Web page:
NFL's biggest betting mismatches: Divisional Round

Jan 9, 2014 |
NFL's biggest betting mismatches: Divisional Round
Philip Rivers and the Chargers were 6 for 12 on third down in Week 15's win over Denver.
Photo By - USA Today Sports
Philip Rivers and the Chargers were 6 for 12 on third down in Week 15's win over Denver.
Photo By - USA Today Sports
Each week, Jason Logan breaks down some of the underlying mismatches in the NFL, hoping to give you an inside edge when handicapping the schedule. Here are four of the biggest betting mismatches for the NFL Divisional Round:

New Orleans Saints at Seattle Seahawks (-8, 46.5)

Saints’ commitment to run vs. Seahawks’ rushing defense

The Saints got the road-woe monkey off their backs with a win at Philadelphia in the Wild Card Round, thanks in part to their commitment to the running game. New Orleans, despite missing RB Pierre Thomas, handed the ball off 36 times to Mark Ingram, Khiry Robinson and Darren Sproles, marching for 185 yards on the ground. That cut down on turnovers and chewed up 34:53 worth of clock, keeping the Eagles’ explosive offense off the field.

The Seahawks' stingy defense is a much tougher test than Philadelphia’s porous stop unit. But, if Seattle does have one weakness, it’s against the run. The Seahawks were pushed around by opposing rushing attacks in their three losses this season. They allowed the Colts to put up 109 rushing yards and a score, watched San Francisco rumble for 163 yards, and gave up 139 yards rushing in the loss to Arizona. The Saints fell behind quickly in their Week 13 loss to Seattle and ran the ball just 17 times, so it won’t be hard to improve on those numbers.

Indianapolis Colts at New England Patriots (-7.5, 51.5)

Colts’ comebacks vs. Patriots’ fourth quarter defense

The Colts are becoming as predictable as a Rocky movie. Scene 1: Indianapolis gets its head beat in for two quarters. Scene 2: Bell rings for halftime, head coach Chuck Pagano does his best Mickey impersonation before a pump-up montage to awesome 80’s cock rock. Scene 3: Colts come out swinging and rip victory from the clutches of defeat. Cue credits and Survivor. Indianapolis did just that versus Kansas City Saturday, scoring 35 points in the second half. That’s kind of been the calling card of the Andrew Luck era in Indy.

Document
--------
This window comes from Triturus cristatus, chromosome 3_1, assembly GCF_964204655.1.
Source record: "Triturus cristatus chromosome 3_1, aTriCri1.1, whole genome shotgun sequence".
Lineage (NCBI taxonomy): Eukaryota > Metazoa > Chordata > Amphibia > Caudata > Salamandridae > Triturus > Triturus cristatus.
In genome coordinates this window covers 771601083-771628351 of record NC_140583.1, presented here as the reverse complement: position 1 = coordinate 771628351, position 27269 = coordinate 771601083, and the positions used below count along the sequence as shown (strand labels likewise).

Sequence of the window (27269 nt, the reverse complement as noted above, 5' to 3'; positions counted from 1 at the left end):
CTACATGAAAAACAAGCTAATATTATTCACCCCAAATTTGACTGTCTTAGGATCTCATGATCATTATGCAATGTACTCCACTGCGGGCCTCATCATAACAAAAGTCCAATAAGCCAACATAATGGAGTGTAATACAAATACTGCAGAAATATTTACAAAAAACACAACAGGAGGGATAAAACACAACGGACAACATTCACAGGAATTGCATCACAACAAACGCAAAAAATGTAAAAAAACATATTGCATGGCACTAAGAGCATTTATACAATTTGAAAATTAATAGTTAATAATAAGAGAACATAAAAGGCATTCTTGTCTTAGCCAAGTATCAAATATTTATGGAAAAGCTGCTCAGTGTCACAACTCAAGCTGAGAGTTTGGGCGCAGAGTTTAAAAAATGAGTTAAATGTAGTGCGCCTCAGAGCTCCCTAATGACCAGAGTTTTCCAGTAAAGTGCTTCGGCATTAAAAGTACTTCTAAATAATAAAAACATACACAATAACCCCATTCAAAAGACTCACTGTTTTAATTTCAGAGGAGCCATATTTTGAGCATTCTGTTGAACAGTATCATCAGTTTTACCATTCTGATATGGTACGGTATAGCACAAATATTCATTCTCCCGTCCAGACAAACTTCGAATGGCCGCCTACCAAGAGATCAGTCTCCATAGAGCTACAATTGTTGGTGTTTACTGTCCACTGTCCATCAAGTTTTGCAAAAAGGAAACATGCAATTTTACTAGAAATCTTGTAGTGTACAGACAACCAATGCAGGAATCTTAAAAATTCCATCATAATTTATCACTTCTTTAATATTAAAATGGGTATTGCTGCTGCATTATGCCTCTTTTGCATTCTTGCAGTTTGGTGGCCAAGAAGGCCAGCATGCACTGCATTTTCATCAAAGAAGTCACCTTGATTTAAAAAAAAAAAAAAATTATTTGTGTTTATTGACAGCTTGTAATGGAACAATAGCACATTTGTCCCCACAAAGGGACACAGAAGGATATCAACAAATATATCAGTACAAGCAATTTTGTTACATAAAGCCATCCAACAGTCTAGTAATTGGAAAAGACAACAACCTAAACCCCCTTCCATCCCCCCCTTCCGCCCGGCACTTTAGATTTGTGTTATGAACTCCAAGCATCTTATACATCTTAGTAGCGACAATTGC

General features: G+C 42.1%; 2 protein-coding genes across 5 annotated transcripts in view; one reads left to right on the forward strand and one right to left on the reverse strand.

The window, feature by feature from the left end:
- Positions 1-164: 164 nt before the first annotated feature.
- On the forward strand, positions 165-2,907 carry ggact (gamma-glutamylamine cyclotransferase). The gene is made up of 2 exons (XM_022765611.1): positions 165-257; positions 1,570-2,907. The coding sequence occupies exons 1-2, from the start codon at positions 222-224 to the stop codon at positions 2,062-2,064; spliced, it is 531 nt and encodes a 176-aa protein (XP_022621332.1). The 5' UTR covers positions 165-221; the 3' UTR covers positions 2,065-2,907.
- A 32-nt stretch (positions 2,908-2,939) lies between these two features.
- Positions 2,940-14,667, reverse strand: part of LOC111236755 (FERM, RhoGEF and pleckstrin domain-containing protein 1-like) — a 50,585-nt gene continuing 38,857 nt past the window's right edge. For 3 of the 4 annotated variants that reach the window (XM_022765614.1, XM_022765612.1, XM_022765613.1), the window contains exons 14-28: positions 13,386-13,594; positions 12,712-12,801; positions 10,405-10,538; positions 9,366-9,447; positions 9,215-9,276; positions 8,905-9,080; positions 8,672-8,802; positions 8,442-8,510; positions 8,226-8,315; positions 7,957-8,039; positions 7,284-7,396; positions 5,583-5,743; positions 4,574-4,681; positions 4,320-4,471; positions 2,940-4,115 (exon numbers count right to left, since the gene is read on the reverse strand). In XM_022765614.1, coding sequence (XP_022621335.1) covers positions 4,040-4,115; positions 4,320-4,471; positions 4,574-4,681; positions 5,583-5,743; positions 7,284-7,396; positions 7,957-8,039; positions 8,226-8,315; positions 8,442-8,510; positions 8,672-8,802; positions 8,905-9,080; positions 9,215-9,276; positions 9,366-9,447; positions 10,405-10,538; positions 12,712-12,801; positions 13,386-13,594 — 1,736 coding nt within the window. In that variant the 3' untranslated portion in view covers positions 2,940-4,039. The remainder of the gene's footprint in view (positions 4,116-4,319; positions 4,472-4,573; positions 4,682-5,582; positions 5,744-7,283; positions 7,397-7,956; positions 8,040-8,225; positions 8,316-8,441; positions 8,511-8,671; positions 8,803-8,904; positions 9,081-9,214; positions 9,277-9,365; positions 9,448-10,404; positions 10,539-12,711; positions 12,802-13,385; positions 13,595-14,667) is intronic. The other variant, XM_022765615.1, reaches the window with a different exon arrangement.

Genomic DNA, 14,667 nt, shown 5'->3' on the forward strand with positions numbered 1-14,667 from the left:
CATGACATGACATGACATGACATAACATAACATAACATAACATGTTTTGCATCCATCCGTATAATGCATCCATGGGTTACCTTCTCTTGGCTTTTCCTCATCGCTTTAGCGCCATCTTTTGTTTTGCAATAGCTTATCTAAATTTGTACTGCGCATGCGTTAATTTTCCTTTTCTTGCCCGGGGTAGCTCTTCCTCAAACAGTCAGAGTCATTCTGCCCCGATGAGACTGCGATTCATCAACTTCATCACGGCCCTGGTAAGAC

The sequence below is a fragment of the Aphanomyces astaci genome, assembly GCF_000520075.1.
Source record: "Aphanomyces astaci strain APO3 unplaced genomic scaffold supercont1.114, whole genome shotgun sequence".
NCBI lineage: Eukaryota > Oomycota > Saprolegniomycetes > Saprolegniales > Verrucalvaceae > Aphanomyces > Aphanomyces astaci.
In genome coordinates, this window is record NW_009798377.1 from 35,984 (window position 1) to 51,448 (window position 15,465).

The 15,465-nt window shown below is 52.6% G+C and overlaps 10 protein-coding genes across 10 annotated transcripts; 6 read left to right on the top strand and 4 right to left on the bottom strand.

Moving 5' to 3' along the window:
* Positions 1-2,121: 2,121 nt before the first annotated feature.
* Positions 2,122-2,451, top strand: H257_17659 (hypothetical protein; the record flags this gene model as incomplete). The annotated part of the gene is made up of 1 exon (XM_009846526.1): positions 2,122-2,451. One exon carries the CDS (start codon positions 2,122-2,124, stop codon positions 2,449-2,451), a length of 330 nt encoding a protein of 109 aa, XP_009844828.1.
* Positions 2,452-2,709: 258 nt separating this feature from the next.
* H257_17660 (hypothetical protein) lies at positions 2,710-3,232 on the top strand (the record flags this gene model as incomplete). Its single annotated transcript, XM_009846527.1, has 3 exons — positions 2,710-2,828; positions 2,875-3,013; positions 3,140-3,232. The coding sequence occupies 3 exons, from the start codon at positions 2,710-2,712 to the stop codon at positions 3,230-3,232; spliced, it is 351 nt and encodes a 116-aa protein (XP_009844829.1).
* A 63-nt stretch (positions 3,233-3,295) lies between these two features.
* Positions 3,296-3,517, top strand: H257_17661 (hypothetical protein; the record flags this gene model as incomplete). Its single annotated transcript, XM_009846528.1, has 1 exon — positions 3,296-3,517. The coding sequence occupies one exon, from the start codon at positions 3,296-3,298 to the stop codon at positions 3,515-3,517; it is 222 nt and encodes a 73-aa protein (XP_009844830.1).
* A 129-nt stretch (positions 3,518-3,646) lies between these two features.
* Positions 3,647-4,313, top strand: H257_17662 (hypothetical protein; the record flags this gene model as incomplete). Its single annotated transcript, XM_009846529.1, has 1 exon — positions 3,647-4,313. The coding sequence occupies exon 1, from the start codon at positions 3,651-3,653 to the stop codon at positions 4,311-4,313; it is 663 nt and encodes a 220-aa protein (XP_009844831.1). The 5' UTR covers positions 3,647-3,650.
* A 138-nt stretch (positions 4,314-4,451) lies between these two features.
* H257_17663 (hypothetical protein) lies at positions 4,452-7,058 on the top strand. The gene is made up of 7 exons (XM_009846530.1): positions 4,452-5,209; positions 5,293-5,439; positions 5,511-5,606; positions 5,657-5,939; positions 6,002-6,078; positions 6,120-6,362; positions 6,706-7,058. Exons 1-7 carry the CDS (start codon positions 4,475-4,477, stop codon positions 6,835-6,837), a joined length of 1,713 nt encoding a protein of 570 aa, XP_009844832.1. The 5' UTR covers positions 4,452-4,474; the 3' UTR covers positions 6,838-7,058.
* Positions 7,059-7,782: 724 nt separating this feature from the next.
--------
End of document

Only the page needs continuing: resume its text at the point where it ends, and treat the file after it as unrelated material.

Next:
The Patriots enjoyed a bye week and hopefully figured out a way to get through the fourth quarter without needing a pile of points. New England’s offense has masked a serious issue, with the defense unable to close out games by itself. The Pats have given up 31 total points in the final frame over their last three outings – offsetting that by answering with 49 points of their own. However, those fourth-quarter lapses could come back to bite New England hard if the Colts get on the comeback trail.

San Francisco 49ers at Carolina Panthers (Pick, 41)

Niners’ momentum vs. Panthers’ bye week blues

As past playoff pushes have shown us, it’s the hot team – not the higher seed – that has the edge. And no team in football is hotter than the 49ers. Not even the icy temps at Lambeau Field could slow down San Francisco, which has won seven in a row (4-3 ATS). The 49ers are coming off a massive victory over Green Bay on a last-second field goal and are out to avenge a loss to Carolina earlier this season.

The Panthers built up a lot of momentum in the final weeks of the season, winning three straight and 11 of their final 12 games to grab the No. 2 seed in the NFC and a first-round bye. But many are asking if Carolina has peaked and whether taking a week off will cool the Panthers’ play. Carolina is no fan of the bye week – playoff or regular season. The Panthers are 0-3 SU and ATS coming off the bye week under coach Ron Rivera and were knocked out of the playoffs in 2008 after a 12-4 season earned them a first-round break, losing 33-13 as 9.5-point favorites to Arizona in the Divisional Round.

San Diego Chargers at Denver Broncos (-10, 54)

Chargers’ third-down success vs. Broncos’ third-down defense

The Bolts have already laid the blueprint for beating the Broncos, knocking off Denver 27-20 as 10-point road underdogs in Week 15. San Diego controlled the tempo and dominated time of possession in that game, burning up 38:49 to Denver’s 21:11. A big part of that win – and the Chargers’ overall success – is the team’s ability to keep the chains moving on third down. San Diego ranks tops in the NFL in third-down conversion rate, picking up the first 48.17 percent of the time, and went 6 for 12 on third downs in the win over Denver.

The Broncos defense has been the elephant in the room all season. Denver’s stop unit has been burned for big numbers and is missing one of its key cogs in LB Von Miller, who is out for the season with a torn ACL. The Broncos were in the middle of the road in terms of third-down defense, limiting opponents to a 38.07 conversion percentage (16th), but can’t afford to keep the Bolts on the field Sunday. San Diego did a great job holding on to the ball and removing Peyton Manning and the Denver offense from the equation in Week 15.

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